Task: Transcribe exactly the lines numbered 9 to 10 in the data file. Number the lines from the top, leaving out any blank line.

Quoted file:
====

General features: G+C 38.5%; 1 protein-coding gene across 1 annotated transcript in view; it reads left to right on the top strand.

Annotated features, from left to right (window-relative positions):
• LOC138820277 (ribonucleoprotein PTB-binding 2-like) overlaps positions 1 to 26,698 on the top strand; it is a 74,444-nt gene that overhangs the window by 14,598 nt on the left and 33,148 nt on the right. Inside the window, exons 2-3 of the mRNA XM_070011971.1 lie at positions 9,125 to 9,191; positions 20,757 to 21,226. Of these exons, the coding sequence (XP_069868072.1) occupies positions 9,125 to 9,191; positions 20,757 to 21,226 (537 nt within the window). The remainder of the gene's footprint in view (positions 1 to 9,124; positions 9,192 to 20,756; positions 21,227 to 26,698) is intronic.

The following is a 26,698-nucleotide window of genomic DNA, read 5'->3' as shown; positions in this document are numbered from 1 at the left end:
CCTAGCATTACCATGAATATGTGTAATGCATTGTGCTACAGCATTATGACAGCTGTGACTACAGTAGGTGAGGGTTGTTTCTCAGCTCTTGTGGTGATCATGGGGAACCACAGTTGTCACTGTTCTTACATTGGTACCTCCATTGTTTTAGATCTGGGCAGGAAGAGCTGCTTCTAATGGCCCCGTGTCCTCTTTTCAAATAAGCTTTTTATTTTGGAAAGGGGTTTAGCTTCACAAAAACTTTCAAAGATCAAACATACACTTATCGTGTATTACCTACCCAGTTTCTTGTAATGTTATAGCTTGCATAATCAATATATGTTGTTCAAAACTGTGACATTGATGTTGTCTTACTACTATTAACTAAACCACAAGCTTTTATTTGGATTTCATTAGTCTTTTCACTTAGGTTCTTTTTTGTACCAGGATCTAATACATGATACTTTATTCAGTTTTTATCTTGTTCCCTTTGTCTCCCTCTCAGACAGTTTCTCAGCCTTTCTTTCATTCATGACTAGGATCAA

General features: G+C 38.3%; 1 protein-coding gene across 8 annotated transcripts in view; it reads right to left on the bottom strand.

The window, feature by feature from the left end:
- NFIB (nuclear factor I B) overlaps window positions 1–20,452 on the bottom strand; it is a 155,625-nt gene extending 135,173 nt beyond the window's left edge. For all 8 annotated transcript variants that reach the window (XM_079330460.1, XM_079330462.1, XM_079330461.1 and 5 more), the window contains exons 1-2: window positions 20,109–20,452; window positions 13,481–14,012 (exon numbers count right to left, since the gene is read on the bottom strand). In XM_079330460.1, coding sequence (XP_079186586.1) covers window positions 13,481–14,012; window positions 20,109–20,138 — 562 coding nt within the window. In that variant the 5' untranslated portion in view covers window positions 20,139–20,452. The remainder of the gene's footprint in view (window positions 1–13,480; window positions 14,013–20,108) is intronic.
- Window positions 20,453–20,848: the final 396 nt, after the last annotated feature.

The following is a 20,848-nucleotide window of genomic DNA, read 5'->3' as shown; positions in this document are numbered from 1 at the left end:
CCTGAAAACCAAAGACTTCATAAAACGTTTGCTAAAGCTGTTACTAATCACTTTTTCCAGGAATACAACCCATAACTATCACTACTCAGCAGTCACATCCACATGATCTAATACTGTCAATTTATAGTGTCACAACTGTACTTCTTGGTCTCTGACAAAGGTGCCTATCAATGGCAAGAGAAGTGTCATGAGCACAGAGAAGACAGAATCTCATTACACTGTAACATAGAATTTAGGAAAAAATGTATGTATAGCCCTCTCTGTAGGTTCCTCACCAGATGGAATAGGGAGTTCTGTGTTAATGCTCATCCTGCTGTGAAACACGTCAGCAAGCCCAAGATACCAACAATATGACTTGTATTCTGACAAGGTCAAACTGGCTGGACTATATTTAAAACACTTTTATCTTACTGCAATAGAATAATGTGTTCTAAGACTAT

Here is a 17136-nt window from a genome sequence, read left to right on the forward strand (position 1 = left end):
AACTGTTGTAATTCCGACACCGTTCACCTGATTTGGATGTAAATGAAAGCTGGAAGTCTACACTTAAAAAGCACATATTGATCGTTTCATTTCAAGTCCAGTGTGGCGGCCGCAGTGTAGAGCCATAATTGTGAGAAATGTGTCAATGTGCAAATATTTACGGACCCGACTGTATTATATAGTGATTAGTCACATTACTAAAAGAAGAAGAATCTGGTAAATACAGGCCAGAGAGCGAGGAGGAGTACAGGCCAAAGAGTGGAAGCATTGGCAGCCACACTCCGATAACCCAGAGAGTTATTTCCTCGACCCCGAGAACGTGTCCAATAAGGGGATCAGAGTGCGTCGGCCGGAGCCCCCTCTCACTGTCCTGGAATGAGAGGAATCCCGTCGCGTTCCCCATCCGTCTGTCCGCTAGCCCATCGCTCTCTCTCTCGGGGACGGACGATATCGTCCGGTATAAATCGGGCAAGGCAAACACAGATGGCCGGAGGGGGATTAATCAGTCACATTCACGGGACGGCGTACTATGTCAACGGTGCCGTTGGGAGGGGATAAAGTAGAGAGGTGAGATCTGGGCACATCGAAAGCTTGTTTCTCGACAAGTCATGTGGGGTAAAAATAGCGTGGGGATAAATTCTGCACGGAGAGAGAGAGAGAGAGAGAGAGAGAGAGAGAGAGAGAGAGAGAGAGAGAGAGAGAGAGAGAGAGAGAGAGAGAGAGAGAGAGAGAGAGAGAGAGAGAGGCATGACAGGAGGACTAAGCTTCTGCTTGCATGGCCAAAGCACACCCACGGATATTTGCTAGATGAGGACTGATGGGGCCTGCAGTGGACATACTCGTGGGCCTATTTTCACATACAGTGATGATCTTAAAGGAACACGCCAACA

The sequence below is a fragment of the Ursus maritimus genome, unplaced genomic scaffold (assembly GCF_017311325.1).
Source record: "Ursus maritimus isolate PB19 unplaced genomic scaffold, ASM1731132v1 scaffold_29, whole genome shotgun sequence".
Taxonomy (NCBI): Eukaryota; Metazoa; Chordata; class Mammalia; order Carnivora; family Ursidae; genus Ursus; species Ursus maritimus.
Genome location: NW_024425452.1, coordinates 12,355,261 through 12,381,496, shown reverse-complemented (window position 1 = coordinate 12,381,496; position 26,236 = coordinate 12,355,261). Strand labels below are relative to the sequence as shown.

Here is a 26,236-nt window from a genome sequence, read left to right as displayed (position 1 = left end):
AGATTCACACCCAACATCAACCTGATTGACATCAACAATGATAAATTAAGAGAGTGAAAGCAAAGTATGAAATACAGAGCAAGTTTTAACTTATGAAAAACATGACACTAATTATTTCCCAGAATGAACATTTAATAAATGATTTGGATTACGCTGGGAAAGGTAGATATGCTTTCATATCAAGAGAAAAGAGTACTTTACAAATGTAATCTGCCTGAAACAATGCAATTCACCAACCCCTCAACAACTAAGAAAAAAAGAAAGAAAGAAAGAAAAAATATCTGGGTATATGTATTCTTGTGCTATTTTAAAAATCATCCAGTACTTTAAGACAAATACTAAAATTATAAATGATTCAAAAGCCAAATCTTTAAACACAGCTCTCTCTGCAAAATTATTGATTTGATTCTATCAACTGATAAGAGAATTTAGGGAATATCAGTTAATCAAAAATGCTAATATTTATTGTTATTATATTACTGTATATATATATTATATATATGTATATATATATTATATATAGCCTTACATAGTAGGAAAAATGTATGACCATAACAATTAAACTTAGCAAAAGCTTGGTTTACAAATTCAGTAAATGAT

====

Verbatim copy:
- Window positions 20,453–20,848: the final 396 nt, after the last annotated feature.

The following is a 20,848-nucleotide window of genomic DNA, read 5'->3' as shown; positions in this document are numbered from 1 at the left end: